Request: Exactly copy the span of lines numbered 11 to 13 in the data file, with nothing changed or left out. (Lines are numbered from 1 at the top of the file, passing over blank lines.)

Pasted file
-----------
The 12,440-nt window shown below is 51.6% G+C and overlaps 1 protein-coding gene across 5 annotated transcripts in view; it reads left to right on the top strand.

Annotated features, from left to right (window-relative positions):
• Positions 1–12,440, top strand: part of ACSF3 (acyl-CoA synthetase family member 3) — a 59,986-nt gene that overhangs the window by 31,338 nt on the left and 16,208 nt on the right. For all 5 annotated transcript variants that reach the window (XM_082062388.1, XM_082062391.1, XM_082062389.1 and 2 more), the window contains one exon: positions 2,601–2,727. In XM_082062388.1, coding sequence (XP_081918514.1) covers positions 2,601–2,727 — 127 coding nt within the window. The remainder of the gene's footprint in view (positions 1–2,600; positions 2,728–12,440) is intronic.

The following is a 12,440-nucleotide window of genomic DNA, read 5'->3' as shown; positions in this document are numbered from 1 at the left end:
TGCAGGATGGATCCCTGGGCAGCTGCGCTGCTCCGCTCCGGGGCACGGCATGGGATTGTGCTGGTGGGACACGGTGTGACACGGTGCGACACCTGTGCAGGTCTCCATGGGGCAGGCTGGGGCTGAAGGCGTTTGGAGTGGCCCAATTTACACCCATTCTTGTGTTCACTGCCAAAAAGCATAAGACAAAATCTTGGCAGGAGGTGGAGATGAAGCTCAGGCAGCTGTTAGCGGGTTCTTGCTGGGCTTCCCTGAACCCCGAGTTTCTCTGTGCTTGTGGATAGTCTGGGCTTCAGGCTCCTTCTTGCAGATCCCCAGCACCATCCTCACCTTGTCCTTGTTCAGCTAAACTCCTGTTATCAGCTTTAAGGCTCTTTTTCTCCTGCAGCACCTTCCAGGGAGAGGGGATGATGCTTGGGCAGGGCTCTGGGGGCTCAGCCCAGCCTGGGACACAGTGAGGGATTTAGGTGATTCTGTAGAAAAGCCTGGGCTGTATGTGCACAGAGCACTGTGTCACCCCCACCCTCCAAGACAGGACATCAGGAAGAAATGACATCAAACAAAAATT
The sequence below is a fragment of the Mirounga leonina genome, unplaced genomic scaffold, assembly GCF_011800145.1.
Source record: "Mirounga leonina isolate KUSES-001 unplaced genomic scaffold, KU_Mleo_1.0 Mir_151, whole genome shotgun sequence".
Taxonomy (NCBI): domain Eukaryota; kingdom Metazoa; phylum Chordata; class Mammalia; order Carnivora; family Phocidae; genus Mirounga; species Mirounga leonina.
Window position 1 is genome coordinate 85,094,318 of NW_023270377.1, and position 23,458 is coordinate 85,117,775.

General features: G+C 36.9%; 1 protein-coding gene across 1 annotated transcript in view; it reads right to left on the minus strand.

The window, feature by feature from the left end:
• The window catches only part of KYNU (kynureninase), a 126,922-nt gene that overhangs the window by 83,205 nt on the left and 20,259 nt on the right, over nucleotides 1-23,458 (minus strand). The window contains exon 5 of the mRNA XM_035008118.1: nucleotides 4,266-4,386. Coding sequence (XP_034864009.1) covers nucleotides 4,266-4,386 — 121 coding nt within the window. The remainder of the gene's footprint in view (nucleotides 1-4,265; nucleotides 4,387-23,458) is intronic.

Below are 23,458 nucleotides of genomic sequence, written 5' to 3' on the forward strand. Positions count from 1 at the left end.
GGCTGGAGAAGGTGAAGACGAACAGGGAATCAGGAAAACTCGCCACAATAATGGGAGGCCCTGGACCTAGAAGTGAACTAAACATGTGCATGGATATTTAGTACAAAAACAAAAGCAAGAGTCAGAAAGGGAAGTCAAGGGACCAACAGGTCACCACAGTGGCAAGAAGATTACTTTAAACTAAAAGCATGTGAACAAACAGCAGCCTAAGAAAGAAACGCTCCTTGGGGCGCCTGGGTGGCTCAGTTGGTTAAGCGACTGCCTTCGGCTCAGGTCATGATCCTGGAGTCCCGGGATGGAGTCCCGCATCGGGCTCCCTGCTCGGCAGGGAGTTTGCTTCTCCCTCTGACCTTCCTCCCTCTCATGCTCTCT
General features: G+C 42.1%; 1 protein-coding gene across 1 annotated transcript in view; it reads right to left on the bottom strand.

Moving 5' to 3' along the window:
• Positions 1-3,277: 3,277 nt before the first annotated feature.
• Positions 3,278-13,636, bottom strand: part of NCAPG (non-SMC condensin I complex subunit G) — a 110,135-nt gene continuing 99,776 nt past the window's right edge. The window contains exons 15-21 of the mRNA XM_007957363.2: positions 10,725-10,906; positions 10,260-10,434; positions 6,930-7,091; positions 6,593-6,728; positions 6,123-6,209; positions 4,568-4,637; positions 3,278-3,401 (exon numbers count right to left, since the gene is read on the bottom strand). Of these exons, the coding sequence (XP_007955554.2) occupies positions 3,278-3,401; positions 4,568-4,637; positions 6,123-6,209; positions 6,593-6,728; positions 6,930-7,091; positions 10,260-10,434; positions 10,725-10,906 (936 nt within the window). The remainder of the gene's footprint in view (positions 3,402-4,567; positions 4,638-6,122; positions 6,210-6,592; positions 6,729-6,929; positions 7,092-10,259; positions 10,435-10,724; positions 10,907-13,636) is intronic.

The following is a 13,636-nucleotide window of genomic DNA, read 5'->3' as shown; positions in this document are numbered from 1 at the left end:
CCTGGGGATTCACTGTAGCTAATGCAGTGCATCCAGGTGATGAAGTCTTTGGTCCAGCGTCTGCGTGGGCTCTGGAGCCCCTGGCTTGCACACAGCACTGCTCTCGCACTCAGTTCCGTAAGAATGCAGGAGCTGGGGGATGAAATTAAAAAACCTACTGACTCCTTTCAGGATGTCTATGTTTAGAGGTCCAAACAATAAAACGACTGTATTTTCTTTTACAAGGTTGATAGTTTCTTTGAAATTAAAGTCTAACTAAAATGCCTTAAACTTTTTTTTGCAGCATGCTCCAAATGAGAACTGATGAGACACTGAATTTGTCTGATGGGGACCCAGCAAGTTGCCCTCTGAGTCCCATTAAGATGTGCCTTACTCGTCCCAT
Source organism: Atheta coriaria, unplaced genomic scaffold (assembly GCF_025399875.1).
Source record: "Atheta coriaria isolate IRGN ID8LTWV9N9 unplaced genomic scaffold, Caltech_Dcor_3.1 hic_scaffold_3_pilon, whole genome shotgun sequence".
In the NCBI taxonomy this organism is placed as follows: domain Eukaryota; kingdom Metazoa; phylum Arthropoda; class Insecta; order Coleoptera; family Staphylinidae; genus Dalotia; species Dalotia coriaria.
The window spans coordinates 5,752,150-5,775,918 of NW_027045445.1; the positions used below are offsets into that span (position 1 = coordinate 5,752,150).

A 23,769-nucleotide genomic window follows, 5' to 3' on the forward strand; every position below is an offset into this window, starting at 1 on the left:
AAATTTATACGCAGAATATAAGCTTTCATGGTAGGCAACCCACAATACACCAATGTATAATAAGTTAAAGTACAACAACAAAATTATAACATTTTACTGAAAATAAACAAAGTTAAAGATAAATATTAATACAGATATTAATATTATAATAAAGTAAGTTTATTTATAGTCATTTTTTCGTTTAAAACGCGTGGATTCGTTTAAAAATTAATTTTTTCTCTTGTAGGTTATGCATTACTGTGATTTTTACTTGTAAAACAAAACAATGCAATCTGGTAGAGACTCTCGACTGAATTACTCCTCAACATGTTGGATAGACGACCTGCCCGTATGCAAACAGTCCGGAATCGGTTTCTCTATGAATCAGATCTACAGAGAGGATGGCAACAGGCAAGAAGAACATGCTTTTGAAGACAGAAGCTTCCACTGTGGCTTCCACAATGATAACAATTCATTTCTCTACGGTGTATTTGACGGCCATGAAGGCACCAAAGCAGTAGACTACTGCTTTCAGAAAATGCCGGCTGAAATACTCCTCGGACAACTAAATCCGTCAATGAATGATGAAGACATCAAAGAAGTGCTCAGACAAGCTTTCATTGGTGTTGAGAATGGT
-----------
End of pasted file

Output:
The window, feature by feature from the left end:
• The window catches only part of KYNU (kynureninase), a 126,922-nt gene that overhangs the window by 83,205 nt on the left and 20,259 nt on the right, over nucleotides 1-23,458 (minus strand). The window contains exon 5 of the mRNA XM_035008118.1: nucleotides 4,266-4,386. Coding sequence (XP_034864009.1) covers nucleotides 4,266-4,386 — 121 coding nt within the window. The remainder of the gene's footprint in view (nucleotides 1-4,265; nucleotides 4,387-23,458) is intronic.

Below are 23,458 nucleotides of genomic sequence, written 5' to 3' on the forward strand. Positions count from 1 at the left end.